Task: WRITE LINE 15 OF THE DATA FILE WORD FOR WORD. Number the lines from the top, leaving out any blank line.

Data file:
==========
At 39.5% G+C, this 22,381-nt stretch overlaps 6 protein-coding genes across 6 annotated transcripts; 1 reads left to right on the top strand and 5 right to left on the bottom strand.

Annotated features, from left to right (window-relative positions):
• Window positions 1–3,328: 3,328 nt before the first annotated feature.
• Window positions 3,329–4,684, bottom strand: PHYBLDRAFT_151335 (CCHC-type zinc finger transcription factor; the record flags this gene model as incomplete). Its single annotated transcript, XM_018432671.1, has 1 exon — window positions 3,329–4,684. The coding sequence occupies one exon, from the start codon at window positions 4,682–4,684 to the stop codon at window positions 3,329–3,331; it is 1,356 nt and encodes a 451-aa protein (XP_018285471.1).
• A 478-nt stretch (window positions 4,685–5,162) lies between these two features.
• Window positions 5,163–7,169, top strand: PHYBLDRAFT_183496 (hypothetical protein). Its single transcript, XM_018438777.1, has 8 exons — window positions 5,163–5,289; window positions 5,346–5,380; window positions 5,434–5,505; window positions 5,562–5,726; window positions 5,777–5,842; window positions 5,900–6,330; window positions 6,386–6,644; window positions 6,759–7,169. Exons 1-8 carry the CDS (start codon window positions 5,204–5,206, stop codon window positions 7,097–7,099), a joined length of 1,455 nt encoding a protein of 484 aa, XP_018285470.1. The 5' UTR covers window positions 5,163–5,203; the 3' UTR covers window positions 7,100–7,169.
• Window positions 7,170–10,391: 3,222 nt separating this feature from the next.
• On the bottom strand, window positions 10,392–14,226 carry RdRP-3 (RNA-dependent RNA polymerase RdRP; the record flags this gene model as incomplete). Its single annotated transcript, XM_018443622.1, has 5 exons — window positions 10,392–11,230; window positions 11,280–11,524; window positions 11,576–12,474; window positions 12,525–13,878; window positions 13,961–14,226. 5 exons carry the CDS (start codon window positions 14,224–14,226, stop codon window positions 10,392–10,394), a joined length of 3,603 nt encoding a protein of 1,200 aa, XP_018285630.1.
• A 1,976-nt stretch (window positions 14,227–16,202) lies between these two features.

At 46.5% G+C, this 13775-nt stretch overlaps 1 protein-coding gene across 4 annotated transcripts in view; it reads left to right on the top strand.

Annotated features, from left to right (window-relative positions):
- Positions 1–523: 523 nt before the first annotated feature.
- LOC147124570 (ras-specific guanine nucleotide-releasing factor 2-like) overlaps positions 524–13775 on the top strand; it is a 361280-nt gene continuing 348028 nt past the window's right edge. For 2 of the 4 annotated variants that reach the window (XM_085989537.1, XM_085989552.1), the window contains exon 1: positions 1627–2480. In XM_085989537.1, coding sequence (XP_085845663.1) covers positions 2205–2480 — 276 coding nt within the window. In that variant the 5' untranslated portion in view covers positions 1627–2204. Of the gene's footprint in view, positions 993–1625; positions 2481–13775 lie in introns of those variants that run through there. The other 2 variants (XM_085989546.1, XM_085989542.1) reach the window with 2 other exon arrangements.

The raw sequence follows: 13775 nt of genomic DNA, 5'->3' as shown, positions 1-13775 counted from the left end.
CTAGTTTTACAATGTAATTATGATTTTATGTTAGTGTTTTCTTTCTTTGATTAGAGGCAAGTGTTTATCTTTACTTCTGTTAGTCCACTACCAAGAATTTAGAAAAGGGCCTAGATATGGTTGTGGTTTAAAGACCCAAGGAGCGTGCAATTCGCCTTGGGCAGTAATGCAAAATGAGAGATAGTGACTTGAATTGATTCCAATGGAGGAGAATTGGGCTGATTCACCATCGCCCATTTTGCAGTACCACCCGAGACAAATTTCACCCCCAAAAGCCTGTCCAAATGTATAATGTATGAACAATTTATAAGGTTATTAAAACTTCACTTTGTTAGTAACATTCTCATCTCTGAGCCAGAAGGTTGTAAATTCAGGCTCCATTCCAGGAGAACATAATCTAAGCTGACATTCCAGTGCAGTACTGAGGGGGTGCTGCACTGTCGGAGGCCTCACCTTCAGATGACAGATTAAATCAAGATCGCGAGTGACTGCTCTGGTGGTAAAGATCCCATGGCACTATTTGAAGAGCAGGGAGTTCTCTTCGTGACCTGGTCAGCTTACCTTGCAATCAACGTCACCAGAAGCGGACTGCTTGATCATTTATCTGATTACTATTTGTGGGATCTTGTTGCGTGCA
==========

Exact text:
CTAGTTTTACAATGTAATTATGATTTTATGTTAGTGTTTTCTTTCTTTGATTAGAGGCAAGTGTTTATCTTTACTTCTGTTAGTCCACTACCAAGAATTTAGAAAAGGGCCTAGATATGGTTGTGGTTTAAAGACCCAAGGAGCGTGCAATTCGCCTTGGGCAGTAATGCAAAATGAGAGATAGTGACTTGAATTGATTCCAATGGAGGAGAATTGGGCTGATTCACCATCGCCCATTTTGCAGTACCACCCGAGACAAATTTCACCCCCAAAAGCCTGTCCAAATGTATAATGTATGAACAATTTATAAGGTTATTAAAACTTCACTTTGTTAGTAACATTCTCATCTCTGAGCCAGAAGGTTGTAAATTCAGGCTCCATTCCAGGAGAACATAATCTAAGCTGACATTCCAGTGCAGTACTGAGGGGGTGCTGCACTGTCGGAGGCCTCACCTTCAGATGACAGATTAAATCAAGATCGCGAGTGACTGCTCTGGTGGTAAAGATCCCATGGCACTATTTGAAGAGCAGGGAGTTCTCTTCGTGACCTGGTCAGCTTACCTTGCAATCAACGTCACCAGAAGCGGACTGCTTGATCATTTATCTGATTACTATTTGTGGGATCTTGTTGCGTGCA